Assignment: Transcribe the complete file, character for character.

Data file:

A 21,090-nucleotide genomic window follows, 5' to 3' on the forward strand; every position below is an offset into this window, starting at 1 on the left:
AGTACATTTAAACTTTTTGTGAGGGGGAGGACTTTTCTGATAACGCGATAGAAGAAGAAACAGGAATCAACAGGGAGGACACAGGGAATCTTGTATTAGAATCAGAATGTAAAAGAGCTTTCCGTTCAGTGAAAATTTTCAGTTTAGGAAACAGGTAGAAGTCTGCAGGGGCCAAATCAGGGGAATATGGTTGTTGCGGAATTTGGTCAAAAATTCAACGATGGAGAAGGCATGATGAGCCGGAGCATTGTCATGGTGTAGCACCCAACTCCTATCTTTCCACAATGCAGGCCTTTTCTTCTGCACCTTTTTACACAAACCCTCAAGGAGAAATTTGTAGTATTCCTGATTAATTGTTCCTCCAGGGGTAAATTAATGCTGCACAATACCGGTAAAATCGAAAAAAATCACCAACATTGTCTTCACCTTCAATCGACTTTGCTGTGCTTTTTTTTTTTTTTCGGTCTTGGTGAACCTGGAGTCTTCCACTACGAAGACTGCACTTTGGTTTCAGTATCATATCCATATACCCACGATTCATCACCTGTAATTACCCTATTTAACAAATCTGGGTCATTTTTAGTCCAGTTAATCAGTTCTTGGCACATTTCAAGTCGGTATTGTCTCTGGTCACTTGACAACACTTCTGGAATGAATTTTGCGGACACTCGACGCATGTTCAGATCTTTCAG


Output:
A 21,090-nucleotide genomic window follows, 5' to 3' on the forward strand; every position below is an offset into this window, starting at 1 on the left:
AGTACATTTAAACTTTTTGTGAGGGGGAGGACTTTTCTGATAACGCGATAGAAGAAGAAACAGGAATCAACAGGGAGGACACAGGGAATCTTGTATTAGAATCAGAATGTAAAAGAGCTTTCCGTTCAGTGAAAATTTTCAGTTTAGGAAACAGGTAGAAGTCTGCAGGGGCCAAATCAGGGGAATATGGTTGTTGCGGAATTTGGTCAAAAATTCAACGATGGAGAAGGCATGATGAGCCGGAGCATTGTCATGGTGTAGCACCCAACTCCTATCTTTCCACAATGCAGGCCTTTTCTTCTGCACCTTTTTACACAAACCCTCAAGGAGAAATTTGTAGTATTCCTGATTAATTGTTCCTCCAGGGGTAAATTAATGCTGCACAATACCGGTAAAATCGAAAAAAATCACCAACATTGTCTTCACCTTCAATCGACTTTGCTGTGCTTTTTTTTTTTTTTCGGTCTTGGTGAACCTGGAGTCTTCCACTACGAAGACTGCACTTTGGTTTCAGTATCATATCCATATACCCACGATTCATCACCTGTAATTACCCTATTTAACAAATCTGGGTCATTTTTAGTCCAGTTAATCAGTTCTTGGCACATTTCAAGTCGGTATTGTCTCTGGTCACTTGACAACACTTCTGGAATGAATTTTGCGGACACTCGACGCATGTTCAGATCTTTCAG